Before the people pay a single penny more in taxes they should know where the billions have gone dished out during the covid crisis.
‘Our recovery comes with a cost’
On the eve of his conference speech, Mr Sunak was warned by Commons Leader Jacob Rees-Mogg – a darling of the Tory right – that taxation has hit “the limit”.
But Mr Sunak has refused to rule out further hikes and, addressing a packed conference hall in Manchester with Boris Johnson in the audience, defended his approach.
After spending billions much of which was unaccountable and without proper tender during the covid pandemic, Rishi Sunak stated, ‘it comes at a cost’. A cost that will translate into tax hikes placed on the people.
During his speech at the Conservative Party conference Sunak stated Britain’s recovery from the pandemic “comes with a cost”, the chancellor highlighted the need to stop borrowing money and get public finances back to pre-Covid levels.
“Our recovery comes with a cost,” he said.
“Our national debt is almost 100% of GDP (gross domestic product – a measure of the size of the economy).
“So we need to fix our public finances.”
Sunak acknowledged that tax rises are “unpopular, some will even say un-Conservative”.
“Whilst I know tax rises are unpopular, some will even say un-Conservative, I’ll tell you what is un-Conservative: unfunded pledges, reckless borrowing, and soaring debt,” he told delegates in his first CPC speech as chancellor. “Yes, I want tax cuts. But in order to do that, our public finances must be put back on a sustainable footing.”
Show us the accounts, open up the books on covid spending.
Before the public are placed under even more pressure to once again balance the books, the books should be opened to public scrutiny. There needs to be transparency and accountability, where has all that taxpayers money gone? What has actually happened to the billions given away to friends donors family and colleges of the Tory party?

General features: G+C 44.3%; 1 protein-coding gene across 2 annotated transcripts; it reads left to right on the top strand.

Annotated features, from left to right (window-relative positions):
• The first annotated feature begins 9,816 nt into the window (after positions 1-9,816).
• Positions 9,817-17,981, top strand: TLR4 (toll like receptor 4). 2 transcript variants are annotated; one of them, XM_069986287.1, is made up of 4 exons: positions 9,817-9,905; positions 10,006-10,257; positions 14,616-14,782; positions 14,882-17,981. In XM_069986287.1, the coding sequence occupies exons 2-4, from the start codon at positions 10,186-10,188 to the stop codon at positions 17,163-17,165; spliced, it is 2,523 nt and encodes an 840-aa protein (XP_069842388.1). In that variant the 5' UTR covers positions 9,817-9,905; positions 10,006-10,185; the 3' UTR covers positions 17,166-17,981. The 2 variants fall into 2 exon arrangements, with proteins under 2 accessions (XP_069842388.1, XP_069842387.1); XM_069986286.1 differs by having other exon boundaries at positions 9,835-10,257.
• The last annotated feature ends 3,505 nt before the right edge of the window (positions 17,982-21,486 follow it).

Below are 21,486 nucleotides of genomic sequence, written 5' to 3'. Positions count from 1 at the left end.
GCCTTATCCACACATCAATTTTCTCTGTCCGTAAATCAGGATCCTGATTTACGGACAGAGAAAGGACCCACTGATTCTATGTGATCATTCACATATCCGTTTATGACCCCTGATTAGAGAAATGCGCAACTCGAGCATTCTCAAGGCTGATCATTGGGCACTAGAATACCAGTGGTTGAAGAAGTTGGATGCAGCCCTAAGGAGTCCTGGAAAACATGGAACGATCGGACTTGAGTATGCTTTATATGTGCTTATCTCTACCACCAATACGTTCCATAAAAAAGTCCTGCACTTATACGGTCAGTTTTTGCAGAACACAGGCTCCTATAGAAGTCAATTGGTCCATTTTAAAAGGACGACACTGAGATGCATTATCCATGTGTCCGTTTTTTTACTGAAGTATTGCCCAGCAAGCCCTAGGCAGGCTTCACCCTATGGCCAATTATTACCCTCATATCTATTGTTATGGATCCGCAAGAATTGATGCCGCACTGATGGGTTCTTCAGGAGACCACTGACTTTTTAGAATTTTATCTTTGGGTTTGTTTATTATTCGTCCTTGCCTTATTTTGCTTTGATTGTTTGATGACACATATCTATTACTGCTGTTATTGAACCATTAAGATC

Analysis of Financial Times contract data by Spend Network, a global contract analysis consultancy, shows that Whitehall continued to award billions of pounds worth of contracts without a competitive process. Board of Audit Warning In November, the risk of “damaging public trust”.
Public Expenditure Watchdog £ 10.5bn Coronavirus Contract There was no competition, as well as a series of transparency and conflicts of interest concerns, for a total of £ 17.5 billion in contracts awarded over the four months to 31 July last year.
The ‘My Little Crony’ map shows how large numbers of contracts have been handed out to Conservative Party political donors, family members and employers during the coronavirus pandemic.
The Good Law Project is blaming the “pork-barreled” political government have taken legal action against some Covid-19-related contracts.
“The procurement rules allow direct incentives in emergencies, and all contracts are published online in line with transparency requirements,” the Cabinet Office said.
However, Pedro Teres, an associate professor of procurement law at the Copenhagen Business School, said that the “majority” of contracts awarded over the past year is probably illegal given the restrictive nature of 2015 public contract regulations. Said. Competition only takes place when it is strictly necessary or in extreme emergencies due to “unpredictable” events.
Given the evidence that the coronavirus had spread from China, Taiwan and Italy earlier last year, it was not clear that a pandemic in the United Kingdom was unpredictable, Teres added.
In the case of awards for designing ventilators from scratch, contracts would never have been offered in time to support the first wave.
The use of the government’s “VIP list” of suppliers, compiled through the recommendations of parliamentarians and senior officials, was also illegal “to unnecessarily introduce discrimination to meet urgent needs.” [or needs]” Teresu added.
Of the £19 billion Covid-19 contract awarded without competitive bidding for the 12 months to March 18, £ 17.6 billion was awarded by the central government, primarily the Ministry of Health, and over £ 1.2 billion by the NHS. Awarded.